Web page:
Spaewife of Dale

Little is known of the language spoken by the Men of Dale, but Tolkien translated it into Old Norse and anglicised it to repesent the few names we are given in the text (for example, O.N. dalr > Dale = “valley”; O.N. Bárðr > Bard = “battle-peace”). This also shows where the tongue of Dale fits into the linguistic structure Tolkien established for Middle-earth:  the language of Dale is to the language of the Rohirrim is to Westron as Old Norse is to Old English is to modern English. Since the culture of the Men of Dale is also only sparsely described, we might turn to Norse culture for cues in depecting these Men. Perhaps, like the Norsemen, their culture had the tradition of practising spæ or prophesying and fatespinning.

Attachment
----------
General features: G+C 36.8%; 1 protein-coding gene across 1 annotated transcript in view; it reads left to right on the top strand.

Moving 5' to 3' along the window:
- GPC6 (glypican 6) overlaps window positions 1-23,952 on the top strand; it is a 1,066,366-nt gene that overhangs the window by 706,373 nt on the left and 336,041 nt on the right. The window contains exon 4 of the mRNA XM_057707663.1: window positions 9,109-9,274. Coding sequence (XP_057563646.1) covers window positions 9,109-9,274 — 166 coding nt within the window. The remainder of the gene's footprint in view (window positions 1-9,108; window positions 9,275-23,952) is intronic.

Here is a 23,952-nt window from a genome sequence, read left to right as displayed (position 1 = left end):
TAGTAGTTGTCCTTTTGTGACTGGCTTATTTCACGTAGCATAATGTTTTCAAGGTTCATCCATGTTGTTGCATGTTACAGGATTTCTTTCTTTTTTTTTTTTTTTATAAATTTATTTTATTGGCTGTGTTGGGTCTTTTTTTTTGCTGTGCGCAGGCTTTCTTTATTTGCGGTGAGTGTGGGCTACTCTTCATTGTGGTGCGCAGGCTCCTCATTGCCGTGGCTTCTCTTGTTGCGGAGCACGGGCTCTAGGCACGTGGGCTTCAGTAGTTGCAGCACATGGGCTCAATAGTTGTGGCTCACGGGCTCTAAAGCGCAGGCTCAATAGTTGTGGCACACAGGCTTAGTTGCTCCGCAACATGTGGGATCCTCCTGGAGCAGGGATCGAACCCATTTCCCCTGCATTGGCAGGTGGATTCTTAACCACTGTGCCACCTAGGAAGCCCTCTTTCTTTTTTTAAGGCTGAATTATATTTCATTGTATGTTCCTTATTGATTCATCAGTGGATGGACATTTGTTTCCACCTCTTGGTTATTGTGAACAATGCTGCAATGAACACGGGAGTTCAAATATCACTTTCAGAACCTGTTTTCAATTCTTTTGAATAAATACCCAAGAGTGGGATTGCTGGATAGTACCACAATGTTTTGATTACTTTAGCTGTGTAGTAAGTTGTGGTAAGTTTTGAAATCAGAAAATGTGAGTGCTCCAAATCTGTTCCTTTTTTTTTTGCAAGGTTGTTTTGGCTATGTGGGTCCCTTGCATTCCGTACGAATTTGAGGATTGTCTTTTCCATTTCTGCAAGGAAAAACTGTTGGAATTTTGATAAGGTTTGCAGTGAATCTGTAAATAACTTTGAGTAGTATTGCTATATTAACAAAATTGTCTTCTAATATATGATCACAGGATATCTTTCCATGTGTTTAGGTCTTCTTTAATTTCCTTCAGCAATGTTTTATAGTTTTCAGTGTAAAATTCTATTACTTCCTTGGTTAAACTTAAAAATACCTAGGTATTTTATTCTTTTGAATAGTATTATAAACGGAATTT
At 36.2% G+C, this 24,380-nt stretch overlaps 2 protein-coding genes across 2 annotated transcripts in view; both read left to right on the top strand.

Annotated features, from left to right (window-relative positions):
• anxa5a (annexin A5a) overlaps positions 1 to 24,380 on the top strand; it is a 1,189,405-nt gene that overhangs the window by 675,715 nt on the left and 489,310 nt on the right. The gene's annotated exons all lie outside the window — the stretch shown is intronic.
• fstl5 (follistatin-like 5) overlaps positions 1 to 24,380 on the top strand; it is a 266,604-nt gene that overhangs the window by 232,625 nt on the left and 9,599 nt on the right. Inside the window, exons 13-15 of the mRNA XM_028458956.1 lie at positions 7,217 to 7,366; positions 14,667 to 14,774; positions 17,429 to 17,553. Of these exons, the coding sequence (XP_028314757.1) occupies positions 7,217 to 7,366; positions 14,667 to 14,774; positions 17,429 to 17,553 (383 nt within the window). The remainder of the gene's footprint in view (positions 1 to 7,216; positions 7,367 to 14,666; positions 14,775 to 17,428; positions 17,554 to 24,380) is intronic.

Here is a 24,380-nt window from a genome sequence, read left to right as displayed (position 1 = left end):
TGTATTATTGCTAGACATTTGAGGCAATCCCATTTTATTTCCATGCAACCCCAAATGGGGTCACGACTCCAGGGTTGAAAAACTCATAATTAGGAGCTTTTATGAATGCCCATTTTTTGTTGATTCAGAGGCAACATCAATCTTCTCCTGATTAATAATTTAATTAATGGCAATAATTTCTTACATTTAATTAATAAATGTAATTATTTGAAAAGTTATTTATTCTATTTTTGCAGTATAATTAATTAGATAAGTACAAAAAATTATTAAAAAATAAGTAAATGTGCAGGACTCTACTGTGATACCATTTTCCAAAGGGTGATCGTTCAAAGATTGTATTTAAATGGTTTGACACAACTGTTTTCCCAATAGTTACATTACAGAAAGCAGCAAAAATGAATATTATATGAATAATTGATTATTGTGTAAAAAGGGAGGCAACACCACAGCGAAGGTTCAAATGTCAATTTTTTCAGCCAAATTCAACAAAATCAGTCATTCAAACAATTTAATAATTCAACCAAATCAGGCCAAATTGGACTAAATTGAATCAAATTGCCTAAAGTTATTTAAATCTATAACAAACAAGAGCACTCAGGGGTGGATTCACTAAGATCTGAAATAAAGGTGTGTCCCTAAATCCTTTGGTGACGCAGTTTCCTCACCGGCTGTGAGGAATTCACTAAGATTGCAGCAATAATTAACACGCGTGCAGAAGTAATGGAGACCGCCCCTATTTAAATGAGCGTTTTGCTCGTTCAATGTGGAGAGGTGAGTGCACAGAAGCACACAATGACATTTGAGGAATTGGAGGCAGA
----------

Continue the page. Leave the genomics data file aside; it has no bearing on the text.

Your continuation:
This woman is a spaewife, a seeress held in extremely high esteem. No longer a young woman, she has cut the close familial bonds cherished in Dale and now wanders the land offering her services for hire. At each homestead or village that she visits, she is accorded the highest honours, for her stature and authority are great. Among her services is the ability to affect the outcome of battles that the Men of Dale may fight, perhaps with  Easterlings on the distant marches. While the menfolk wield sword and axe and spear in such battles, the spaewife does not sit idly. Travelling to the site of battle with the men, she first dresses her distaff (which she always carries) with flax fibres which she then weaves, tying and loosing knots to sway the tide of battle, symbollically twining the threads of fate and thus impeding the enemy warriors. She wears a simple peasant-woman’s robe girdled with a belt of beaten amadou. Her shoes are of calfskin and her white gloves of supple catskin lined with fur. She wears a brimmed hat traditional to wanderers in the lands of Dale as well as a fur-trimmed shoulder-wrap and a blue cloak that instantly identifies her as a spaewife, far-seeing, wise, and respected by all.